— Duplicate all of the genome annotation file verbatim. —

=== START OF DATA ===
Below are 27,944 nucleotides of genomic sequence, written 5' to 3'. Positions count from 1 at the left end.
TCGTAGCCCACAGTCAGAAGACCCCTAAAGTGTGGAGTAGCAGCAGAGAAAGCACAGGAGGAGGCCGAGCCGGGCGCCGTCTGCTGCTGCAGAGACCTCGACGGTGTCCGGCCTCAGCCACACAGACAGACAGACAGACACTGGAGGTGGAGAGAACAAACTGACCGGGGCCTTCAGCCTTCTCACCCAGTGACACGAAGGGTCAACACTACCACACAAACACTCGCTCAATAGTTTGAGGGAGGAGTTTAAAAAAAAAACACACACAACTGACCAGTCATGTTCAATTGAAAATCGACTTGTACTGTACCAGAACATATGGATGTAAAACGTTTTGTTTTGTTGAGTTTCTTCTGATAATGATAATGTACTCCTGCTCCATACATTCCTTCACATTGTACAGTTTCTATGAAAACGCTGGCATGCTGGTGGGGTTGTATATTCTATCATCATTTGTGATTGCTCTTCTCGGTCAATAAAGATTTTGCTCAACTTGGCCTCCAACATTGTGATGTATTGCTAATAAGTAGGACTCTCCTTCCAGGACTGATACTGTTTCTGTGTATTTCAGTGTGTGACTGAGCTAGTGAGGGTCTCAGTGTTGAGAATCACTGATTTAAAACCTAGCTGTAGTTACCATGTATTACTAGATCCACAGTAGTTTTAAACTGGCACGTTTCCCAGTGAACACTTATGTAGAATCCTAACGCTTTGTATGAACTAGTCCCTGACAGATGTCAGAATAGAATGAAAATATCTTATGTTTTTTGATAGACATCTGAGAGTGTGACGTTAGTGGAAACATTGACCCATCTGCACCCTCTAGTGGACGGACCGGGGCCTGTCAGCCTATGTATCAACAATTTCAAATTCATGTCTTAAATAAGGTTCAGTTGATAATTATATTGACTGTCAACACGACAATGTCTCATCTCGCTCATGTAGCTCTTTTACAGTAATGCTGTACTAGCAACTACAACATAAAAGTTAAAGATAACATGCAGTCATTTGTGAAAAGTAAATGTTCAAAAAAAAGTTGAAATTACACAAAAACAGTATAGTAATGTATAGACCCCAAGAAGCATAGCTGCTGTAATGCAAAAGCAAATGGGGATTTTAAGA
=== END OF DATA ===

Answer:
Below are 27,944 nucleotides of genomic sequence, written 5' to 3'. Positions count from 1 at the left end.
TCGTAGCCCACAGTCAGAAGACCCCTAAAGTGTGGAGTAGCAGCAGAGAAAGCACAGGAGGAGGCCGAGCCGGGCGCCGTCTGCTGCTGCAGAGACCTCGACGGTGTCCGGCCTCAGCCACACAGACAGACAGACAGACACTGGAGGTGGAGAGAACAAACTGACCGGGGCCTTCAGCCTTCTCACCCAGTGACACGAAGGGTCAACACTACCACACAAACACTCGCTCAATAGTTTGAGGGAGGAGTTTAAAAAAAAAACACACACAACTGACCAGTCATGTTCAATTGAAAATCGACTTGTACTGTACCAGAACATATGGATGTAAAACGTTTTGTTTTGTTGAGTTTCTTCTGATAATGATAATGTACTCCTGCTCCATACATTCCTTCACATTGTACAGTTTCTATGAAAACGCTGGCATGCTGGTGGGGTTGTATATTCTATCATCATTTGTGATTGCTCTTCTCGGTCAATAAAGATTTTGCTCAACTTGGCCTCCAACATTGTGATGTATTGCTAATAAGTAGGACTCTCCTTCCAGGACTGATACTGTTTCTGTGTATTTCAGTGTGTGACTGAGCTAGTGAGGGTCTCAGTGTTGAGAATCACTGATTTAAAACCTAGCTGTAGTTACCATGTATTACTAGATCCACAGTAGTTTTAAACTGGCACGTTTCCCAGTGAACACTTATGTAGAATCCTAACGCTTTGTATGAACTAGTCCCTGACAGATGTCAGAATAGAATGAAAATATCTTATGTTTTTTGATAGACATCTGAGAGTGTGACGTTAGTGGAAACATTGACCCATCTGCACCCTCTAGTGGACGGACCGGGGCCTGTCAGCCTATGTATCAACAATTTCAAATTCATGTCTTAAATAAGGTTCAGTTGATAATTATATTGACTGTCAACACGACAATGTCTCATCTCGCTCATGTAGCTCTTTTACAGTAATGCTGTACTAGCAACTACAACATAAAAGTTAAAGATAACATGCAGTCATTTGTGAAAAGTAAATGTTCAAAAAAAAGTTGAAATTACACAAAAACAGTATAGTAATGTATAGACCCCAAGAAGCATAGCTGCTGTAATGCAAAAGCAAATGGGGATTTTAAGA